Fires destroyed the Moria refugee camp on the Greek island of Lesbos on September 10, leaving thousands of people without shelter. In response, the Global Ecosocialist Network adopted the following resolution.
While thousands of people rallied in cities across Australia on Invasion Day, activists in London, Berlin and Athens held protests in solidarity.
Greek riot police tear gassed protesting school teachers protesting in Athens on January 14, Morning Star Online said. It came just days after the country’s public order minister accused police officers of indiscriminately attacking teachers in similar circumstances.
Thousands of teachers took to the streets to express their anger at the government’s process for hiring new staff in state schools.
It had been planned to be a lavish celebration on the Pnyx hill next to the Acropolis in Athens where the citizenry would hold popular assemblies in the ancient democratic period.
The angry aftermath of the forest fires last month put paid to Greek Prime Minister Alexis Tsipras hosting European Union and other luminaries in such a way. The event was to mark the formal end of the country’s subordination to the austerity memorandums enforced on it by the “troika” of the European Commission, the European Central Bank (ECB) and International Monetary Fund.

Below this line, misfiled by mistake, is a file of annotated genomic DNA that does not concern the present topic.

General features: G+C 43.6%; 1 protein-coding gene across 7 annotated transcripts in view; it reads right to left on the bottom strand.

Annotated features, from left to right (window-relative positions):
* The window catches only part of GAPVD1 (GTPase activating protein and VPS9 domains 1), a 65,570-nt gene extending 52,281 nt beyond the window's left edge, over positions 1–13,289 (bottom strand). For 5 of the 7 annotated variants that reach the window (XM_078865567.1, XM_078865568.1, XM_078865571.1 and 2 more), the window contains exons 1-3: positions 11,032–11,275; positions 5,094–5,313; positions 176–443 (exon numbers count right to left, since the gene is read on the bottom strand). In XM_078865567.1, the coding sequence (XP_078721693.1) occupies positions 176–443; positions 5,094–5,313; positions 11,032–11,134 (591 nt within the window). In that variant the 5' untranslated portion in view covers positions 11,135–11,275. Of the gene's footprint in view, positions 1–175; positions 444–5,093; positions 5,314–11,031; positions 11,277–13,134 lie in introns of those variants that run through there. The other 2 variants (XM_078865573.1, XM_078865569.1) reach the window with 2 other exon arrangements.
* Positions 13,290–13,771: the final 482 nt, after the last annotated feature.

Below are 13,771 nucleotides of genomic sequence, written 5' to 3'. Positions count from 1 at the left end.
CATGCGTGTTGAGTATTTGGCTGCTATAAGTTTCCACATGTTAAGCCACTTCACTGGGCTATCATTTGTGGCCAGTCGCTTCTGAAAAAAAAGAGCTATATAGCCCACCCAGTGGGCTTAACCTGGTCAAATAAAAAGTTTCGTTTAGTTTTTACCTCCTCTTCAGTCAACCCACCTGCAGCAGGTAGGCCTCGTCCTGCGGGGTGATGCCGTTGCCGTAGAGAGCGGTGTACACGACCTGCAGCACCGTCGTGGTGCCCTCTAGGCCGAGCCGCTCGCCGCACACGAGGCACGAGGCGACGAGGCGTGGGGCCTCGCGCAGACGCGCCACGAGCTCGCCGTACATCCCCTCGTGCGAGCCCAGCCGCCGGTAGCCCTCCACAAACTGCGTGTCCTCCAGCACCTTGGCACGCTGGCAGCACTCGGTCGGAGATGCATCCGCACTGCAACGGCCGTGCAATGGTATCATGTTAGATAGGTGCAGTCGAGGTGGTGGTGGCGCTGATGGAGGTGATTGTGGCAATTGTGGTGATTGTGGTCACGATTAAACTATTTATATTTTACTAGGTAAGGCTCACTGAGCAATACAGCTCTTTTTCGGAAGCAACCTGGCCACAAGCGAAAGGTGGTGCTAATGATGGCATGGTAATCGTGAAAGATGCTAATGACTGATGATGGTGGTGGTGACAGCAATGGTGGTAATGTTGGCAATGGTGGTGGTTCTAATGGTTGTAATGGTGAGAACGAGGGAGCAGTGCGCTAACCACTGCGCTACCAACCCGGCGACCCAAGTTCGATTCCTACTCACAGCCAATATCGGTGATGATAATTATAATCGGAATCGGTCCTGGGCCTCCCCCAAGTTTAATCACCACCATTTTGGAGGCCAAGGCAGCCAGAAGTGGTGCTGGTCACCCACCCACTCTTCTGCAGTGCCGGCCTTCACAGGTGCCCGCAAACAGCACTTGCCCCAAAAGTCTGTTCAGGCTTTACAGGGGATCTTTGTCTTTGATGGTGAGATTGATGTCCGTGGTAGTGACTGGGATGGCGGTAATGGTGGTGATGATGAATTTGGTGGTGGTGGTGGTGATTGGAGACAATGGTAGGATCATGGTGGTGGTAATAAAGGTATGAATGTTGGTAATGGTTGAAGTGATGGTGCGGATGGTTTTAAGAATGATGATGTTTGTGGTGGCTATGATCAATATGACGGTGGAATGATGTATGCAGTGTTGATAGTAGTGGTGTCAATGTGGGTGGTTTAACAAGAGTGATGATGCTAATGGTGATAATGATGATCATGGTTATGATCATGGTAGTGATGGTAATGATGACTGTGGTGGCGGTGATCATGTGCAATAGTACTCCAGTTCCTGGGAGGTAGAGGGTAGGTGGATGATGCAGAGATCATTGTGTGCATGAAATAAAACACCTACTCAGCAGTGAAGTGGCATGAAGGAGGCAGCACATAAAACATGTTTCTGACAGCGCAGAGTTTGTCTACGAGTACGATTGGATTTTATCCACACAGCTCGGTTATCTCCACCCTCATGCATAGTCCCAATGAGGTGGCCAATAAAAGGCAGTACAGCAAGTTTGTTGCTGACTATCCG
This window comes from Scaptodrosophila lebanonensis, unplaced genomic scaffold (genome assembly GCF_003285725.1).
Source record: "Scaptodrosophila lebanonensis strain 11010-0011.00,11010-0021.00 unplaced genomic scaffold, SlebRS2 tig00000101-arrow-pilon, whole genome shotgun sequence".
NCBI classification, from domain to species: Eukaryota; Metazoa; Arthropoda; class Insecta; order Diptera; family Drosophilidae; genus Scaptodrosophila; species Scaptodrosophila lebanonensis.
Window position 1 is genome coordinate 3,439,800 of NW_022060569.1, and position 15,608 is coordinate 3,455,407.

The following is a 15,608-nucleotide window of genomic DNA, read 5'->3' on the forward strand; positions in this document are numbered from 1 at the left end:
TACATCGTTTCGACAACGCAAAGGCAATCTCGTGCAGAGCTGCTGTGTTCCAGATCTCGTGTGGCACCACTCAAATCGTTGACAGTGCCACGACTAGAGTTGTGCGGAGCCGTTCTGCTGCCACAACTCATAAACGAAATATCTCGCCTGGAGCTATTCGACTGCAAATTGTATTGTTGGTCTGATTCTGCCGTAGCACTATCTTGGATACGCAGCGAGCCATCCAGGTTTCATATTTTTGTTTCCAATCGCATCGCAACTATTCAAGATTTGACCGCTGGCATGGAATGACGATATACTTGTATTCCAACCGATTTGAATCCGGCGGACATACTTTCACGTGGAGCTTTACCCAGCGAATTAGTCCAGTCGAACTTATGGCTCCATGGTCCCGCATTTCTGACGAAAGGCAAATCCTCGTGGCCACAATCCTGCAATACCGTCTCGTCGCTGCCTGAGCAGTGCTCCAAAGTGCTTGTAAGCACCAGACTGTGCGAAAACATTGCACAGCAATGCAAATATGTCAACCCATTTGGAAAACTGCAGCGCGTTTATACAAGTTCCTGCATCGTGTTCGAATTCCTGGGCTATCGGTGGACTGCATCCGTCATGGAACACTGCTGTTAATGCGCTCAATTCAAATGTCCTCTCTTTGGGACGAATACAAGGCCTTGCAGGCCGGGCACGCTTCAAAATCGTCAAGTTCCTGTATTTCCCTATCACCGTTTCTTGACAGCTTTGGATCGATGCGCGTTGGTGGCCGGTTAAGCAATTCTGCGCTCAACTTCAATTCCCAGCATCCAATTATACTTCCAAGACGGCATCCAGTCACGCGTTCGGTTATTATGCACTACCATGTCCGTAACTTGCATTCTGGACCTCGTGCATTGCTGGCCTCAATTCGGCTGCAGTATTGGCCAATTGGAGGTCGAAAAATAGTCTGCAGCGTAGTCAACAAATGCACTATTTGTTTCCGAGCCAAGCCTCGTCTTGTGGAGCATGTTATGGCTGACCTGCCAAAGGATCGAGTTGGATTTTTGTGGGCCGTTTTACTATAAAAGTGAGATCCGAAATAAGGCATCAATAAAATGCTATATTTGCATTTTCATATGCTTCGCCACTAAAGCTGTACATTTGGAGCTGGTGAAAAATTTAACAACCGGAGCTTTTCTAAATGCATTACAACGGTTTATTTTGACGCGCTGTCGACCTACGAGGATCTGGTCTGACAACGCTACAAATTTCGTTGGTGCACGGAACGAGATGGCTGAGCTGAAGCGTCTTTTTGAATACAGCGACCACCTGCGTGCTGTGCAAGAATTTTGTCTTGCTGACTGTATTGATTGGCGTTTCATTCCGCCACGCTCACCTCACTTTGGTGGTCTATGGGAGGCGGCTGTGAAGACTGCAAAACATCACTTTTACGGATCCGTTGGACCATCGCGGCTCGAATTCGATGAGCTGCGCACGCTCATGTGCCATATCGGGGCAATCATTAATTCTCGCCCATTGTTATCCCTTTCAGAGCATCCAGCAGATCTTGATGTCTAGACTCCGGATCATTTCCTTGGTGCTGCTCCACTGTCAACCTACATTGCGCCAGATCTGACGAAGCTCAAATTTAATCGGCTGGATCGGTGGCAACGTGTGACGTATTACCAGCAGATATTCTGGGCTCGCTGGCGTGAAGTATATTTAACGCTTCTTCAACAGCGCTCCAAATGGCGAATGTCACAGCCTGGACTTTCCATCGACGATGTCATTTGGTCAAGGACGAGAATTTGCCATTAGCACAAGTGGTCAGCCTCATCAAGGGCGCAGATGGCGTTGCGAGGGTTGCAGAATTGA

Nearly 2000 retired workers and Social Security department workers gathered in Athens on October 3 to protest “inhumane” cuts to pensions.
An army of 1500 senior citizens marched behind banners, chanting “shame on you” and calling for the government to cancel the memorandum that has led to ongoing cuts since 2010, with further cuts set for 2019.
A fire broke out at a migrant camp on the Greek island of Lesbos on July 10, following a protest at the site demanding better living conditions.
Local authorities told the Xinhua News Agency that the fire at the Moria camp had been extinguished and that at least five container units and three tents were destroyed. No injuries were reported.
The situation is deteriorating in “the Jungle” — the informal settlement in the northern French port of Calais of refugees trying to reach Britain.
French police demolished the southern half earlier this year, yet the population is steadily rising and has surpassed 10,000. Neglected by governments and NGOs, the volunteers who provide food, clothing and other aid are receiving fewer donations to assist the growing population. Hunger has become prevalent, along with diseases caused by lack of sanitation.